The next chapter
At the age of 16, when most guys are worrying about making the varsity football team and dating the cutest girl in school, I found myself in the ER on New Year’s Day with the worst headache I had ever experienced. I thought it was the worst day of my life.
Soon after, I was diagnosed with an ependymoma brain tumor that was intertwined with my brainstem and compressing the nerves surrounding it. The doctors on my team were in disbelief that not only was I still alive, but that I had been at basketball practice two days before and still functioning normally. Apparently, a tumor of that size in so critical a location should have completely paralyzed me months before, but thanks to Dr. John Ruge and his staff at the Advocate Midwest Children’s Brain Tumor Center, that was not going to be the end of my story.
I started chemotherapy within a week of my diagnosis and continued treatment for eight weeks. Little did I know that those weeks would seem easy in comparison to what was to come. I was often very ill, I lost all of my hair and yet I still managed to keep up with my school work. And despite the suggestion of my team to proceed with surgery immediately, I managed to convince them all to allow me to finish out the school year.
That May, I went into surgery to remove as much of the tumor as Dr. Ruge could get. The last thing I remember before waking up two weeks later was a conversation about my favorite food at Portillos. Not even Dr. Ruge could have anticipated the struggles I would face waking up from a two-week coma, unable to breathe, speak or walk. This was the worst day of my life.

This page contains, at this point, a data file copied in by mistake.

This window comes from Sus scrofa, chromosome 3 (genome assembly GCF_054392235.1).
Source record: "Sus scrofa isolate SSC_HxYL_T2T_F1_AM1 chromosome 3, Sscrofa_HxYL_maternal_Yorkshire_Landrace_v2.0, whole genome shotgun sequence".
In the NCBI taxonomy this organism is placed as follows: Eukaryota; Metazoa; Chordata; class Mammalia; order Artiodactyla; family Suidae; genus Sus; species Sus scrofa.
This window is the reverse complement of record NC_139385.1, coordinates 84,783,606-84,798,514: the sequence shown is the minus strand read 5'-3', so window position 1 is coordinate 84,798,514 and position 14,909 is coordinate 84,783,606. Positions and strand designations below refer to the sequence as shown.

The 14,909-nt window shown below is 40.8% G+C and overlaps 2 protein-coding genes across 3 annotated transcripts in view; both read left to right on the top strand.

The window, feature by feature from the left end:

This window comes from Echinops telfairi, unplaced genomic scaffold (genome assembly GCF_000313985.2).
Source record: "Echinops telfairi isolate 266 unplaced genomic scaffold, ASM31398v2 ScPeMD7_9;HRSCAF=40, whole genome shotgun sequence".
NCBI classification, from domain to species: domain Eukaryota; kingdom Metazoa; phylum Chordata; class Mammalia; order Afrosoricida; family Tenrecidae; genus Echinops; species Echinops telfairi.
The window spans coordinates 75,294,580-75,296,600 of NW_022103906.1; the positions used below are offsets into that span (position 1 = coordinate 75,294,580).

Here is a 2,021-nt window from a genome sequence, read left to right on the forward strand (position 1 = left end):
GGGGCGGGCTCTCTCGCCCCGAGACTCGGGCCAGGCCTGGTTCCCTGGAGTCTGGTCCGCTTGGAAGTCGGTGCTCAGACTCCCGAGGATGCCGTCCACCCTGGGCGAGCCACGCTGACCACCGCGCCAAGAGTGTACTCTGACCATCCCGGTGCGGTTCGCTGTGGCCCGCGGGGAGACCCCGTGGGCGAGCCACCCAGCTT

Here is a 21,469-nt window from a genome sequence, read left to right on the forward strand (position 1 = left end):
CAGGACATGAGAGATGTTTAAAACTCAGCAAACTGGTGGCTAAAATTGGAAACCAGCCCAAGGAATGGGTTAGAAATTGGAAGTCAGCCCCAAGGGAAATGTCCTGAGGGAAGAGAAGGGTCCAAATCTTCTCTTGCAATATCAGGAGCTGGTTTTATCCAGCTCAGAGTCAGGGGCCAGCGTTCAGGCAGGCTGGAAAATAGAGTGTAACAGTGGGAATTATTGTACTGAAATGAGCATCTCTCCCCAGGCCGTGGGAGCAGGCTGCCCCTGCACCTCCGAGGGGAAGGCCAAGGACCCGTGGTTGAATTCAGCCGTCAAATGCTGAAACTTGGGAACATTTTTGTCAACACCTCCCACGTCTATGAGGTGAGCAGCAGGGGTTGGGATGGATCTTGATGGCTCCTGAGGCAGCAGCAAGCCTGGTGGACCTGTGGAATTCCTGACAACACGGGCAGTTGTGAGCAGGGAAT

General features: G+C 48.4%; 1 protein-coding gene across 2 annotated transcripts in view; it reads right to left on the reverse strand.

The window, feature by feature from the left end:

As it turned out, when they removed the tumor from my brainstem, the nerves that had been so long compressed were now out of control. I would spend the next year working tirelessly to retrain my muscles and vocal cords to function normally again.
After a long and very hard battle, I beat cancer. Two years later, I graduated high school with the rest of my class and went on to Carthage College, where I studied mathematics and earned my teaching degree. Just about ten years after my diagnosis, I had the best day of my life when I married my best friend, Amanda. We will be celebrating two years in just a couple of months.
I have a lot to be thankful for, not the least of which is my dedicated team of doctors and nurses at the Advocate Midwest Children’s Brain Tumor Center. I am filled with endless gratitude for Dr. Ruge’s persistent attention and care throughout my cancer journey. I also owe my incredible parents a thank you for their dogged determination to ensure that I got the best care possible. They made some pretty big sacrifices to get me through the worst time of our lives. I would not be the man I am today if not for their unconditional love and support.
The Advocate Children’s Midwest Children’s Brain Tumor Center is celebrating 20 years giving kids the care they deserve. Visit donate.advocategiving.org/Isaac to help make a difference in lives of our youngest patients—patients like Matt.